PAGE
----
International Conference on Thinking
July 5 – 9, 2005
Humans face environmental challenges as never before, in many cases through our own deliberate actions. We didn’t intend this to be the result however. The environmental crises we now face stem fundamentally, I argue, from the way we perceive the environment. We act individually rather than collectively, we simply do not understand that environments can be different and so call for different perceptions and experiences and we look for simplistic responses. We must change the ways we think about our environment, away from being exploitative, hostile and reductionist, as a prerequisite to changing the way we interact with our environment.
What does the environment mean to us?
How important is the environment to us? Close your eyes and let your mind wander – to your favourite place. Where do you go for a weekend break? Where is your favourite holiday destination? Where does your mind go to relive pleasant times or where you are looking forward to going? What do you do there? How do you feel? Why do you like it so much?
Where is your place – is it in a tall silent forest, a broad alpine plateau, a tranquil reach of a river? Or is it a smart well-appointed restaurant in your home city, mixing with the beautiful people in an upmarket shopping mall, or perhaps you prefer a jazz band in a smoky music bar? I’ll wager it in the first group, the natural environment, rather than the second, the built environment.
The natural environment is extremely important to us, for more than the instrumental reasons of resource extraction to meet the needs of our species. The natural environment has a psychological and spiritual, appeal. Here we are, just after dawn in the third millennium, and we need our natural environments more than ever.
Now try to imagine what the natural environment will be like at the brink of the fourth millennium. What will the world’s population be? It is over 7 billion now, how many billion then? And what fluctuations will there have been between now and then? How many people will have lived and died, and in dying – of what?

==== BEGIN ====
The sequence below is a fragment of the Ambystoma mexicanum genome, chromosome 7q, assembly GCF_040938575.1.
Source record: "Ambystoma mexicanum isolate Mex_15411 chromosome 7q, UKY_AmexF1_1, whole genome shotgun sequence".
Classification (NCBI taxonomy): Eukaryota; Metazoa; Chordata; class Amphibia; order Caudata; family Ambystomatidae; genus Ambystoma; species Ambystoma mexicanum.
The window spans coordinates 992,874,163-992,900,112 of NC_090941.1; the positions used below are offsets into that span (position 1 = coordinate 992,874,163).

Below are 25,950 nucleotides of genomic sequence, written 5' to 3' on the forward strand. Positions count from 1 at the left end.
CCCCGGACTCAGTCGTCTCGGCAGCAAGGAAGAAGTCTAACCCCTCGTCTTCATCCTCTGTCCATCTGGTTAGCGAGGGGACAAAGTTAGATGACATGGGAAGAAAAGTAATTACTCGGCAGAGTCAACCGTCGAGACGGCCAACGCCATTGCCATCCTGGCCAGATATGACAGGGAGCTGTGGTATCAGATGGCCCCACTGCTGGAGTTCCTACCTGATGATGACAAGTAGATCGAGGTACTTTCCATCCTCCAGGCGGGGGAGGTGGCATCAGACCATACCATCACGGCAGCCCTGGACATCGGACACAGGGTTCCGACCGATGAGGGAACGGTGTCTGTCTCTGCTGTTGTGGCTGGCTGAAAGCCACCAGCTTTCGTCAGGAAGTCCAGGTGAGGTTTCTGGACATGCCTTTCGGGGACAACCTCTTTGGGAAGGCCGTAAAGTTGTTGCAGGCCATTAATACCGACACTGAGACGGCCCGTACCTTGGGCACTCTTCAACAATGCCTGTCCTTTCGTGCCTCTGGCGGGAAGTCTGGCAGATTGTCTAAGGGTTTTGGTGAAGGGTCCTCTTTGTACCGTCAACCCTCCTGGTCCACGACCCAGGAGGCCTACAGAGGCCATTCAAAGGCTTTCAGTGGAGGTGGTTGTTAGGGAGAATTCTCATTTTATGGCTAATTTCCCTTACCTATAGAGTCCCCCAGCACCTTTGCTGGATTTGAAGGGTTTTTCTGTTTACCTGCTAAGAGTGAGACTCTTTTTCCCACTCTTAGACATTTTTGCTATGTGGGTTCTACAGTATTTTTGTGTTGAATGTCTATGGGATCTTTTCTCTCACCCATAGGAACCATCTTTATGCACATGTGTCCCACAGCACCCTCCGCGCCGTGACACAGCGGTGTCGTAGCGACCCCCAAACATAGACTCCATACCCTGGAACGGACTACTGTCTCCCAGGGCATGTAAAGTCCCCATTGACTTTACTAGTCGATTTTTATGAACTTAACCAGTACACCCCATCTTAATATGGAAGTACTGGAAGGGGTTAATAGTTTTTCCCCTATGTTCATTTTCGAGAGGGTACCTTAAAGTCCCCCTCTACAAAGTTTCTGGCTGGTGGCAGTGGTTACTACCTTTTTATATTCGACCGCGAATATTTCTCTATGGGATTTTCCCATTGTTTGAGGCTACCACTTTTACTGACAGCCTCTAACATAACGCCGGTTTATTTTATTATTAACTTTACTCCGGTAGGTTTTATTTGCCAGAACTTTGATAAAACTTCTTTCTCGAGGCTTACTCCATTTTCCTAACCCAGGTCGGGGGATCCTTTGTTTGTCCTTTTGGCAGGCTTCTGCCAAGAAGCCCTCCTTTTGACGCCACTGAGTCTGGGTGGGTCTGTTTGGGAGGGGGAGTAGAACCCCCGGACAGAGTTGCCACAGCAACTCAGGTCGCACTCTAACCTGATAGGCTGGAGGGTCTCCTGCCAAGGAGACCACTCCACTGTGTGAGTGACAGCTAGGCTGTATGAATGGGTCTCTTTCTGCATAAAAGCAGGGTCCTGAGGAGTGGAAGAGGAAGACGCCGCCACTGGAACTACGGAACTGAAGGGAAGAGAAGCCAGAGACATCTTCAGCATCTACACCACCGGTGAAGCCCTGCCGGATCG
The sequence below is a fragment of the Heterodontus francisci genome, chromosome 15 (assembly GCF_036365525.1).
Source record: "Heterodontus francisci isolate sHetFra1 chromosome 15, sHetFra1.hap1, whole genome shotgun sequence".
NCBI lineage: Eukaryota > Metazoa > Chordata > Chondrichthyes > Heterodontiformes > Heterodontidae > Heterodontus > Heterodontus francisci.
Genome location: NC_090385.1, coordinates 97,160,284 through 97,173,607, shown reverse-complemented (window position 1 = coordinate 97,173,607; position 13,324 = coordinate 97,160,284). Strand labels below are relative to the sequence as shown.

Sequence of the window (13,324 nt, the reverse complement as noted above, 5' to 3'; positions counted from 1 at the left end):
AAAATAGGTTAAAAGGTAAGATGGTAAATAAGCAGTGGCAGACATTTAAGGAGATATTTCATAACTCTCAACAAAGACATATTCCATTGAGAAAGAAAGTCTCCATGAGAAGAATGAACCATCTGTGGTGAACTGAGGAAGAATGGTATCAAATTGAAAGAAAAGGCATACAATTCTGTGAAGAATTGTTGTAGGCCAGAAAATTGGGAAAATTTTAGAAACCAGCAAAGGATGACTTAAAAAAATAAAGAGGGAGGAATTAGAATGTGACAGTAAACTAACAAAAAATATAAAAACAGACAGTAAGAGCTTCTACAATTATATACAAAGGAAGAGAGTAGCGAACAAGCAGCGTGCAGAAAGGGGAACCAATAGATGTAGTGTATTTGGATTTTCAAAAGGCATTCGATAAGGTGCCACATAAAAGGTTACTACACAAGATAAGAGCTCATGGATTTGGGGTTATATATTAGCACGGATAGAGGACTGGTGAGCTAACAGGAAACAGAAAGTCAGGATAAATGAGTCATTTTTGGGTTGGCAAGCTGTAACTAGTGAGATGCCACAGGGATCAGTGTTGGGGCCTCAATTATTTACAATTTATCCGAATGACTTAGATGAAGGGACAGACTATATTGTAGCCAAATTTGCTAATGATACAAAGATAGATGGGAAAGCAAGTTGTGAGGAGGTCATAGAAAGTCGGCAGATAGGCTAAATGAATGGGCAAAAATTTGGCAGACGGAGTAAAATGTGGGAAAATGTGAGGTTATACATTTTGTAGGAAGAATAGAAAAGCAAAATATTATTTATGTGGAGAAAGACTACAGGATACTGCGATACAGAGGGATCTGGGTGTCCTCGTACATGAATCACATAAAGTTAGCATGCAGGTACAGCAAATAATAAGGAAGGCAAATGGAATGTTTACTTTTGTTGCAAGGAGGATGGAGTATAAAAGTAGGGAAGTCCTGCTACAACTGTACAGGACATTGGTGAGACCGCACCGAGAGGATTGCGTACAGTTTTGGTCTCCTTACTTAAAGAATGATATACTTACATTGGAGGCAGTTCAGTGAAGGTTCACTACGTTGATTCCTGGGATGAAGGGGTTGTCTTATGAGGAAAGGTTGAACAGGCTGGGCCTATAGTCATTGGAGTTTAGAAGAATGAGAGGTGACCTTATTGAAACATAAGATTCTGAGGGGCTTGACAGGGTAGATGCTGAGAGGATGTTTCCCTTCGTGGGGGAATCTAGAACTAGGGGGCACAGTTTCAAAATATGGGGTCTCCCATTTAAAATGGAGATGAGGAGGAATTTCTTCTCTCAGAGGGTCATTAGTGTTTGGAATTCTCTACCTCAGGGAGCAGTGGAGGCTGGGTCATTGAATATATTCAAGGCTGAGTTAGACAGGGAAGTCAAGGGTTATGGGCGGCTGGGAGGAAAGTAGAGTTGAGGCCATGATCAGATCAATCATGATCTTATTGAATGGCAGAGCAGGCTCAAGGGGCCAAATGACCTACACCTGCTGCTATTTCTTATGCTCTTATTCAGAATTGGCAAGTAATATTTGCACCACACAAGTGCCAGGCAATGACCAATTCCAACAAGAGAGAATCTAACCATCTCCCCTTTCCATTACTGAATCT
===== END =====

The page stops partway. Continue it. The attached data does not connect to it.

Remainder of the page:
What will Australia’s population be, compared with the over 25 million people we have now? Where will we go to satisfy our need for experiences in the natural environment? Melbourne now stretches from Sunbury, 35 km to the northwest to Pearcedale, over 40 km to the south east, from Doreen 35 km to the northeast to Werribee, 35 km to the south west. There’s not much natural environment there. Yet we are relatively well off when it comes to access to the natural environment. There have been just over 200 years of European colonisation, and our growth through this next millennium comes off a low base. Population densities in many parts of the world exert immense pressures on natural environments. If we wish to have natural environments for generations of humans to come, clearly citizens need to behave differently than they are doing now.
It’s not as though environmental problems arise through ignorance. Political and opinion polling shows that concern for the environment is widespread, yet these problems, whether unsustainable timber-harvesting, land-clearing, loss of biodiversity, global warming, land salination, etc. etc. ad nauseum and almost ad infinitum, increase.
Now look at the trends for large-scale environmental change. Globally, enhanced greenhouse gas emissions are having hardly-guessed-at consequences, Australia has a shocking record for recent mammal extinctions with some thirty species disappearing in the last 200 years. We have less than 1% of our original extensive grasslands in Victoria, and we could all probably cite some local environmental management issue that has stirred people where we live. We are degrading our environment as never before.
How did this come about?
I have three different analyses with which to regard our current environmental plight- each one a different way of looking at much the same issue, for, as my third analysis suggests, this is what we must start doing. And so I go to the first way of looking at why we are in the environmental cesspit, so to speak.
1. Tragedy of Freedom in a Commons
An American ecologist, Garret Hardin, in his celebrated paper The Tragedy of the Commons, argues as follows:
Picture a pasture open to all. It is to be expected that each herdsman will try to keep as many cattle as possible on the commons. Such an arrangement may work reasonably satisfactorily for centuries because tribal wars, poaching, and disease keep the numbers of both man and beast well below the carrying capacity of the land. Finally, however, comes the day of reckoning, that is, the day when the long-desired goal of social stability becomes a reality. At this point, the inherent logic of the commons remorselessly generates tragedy.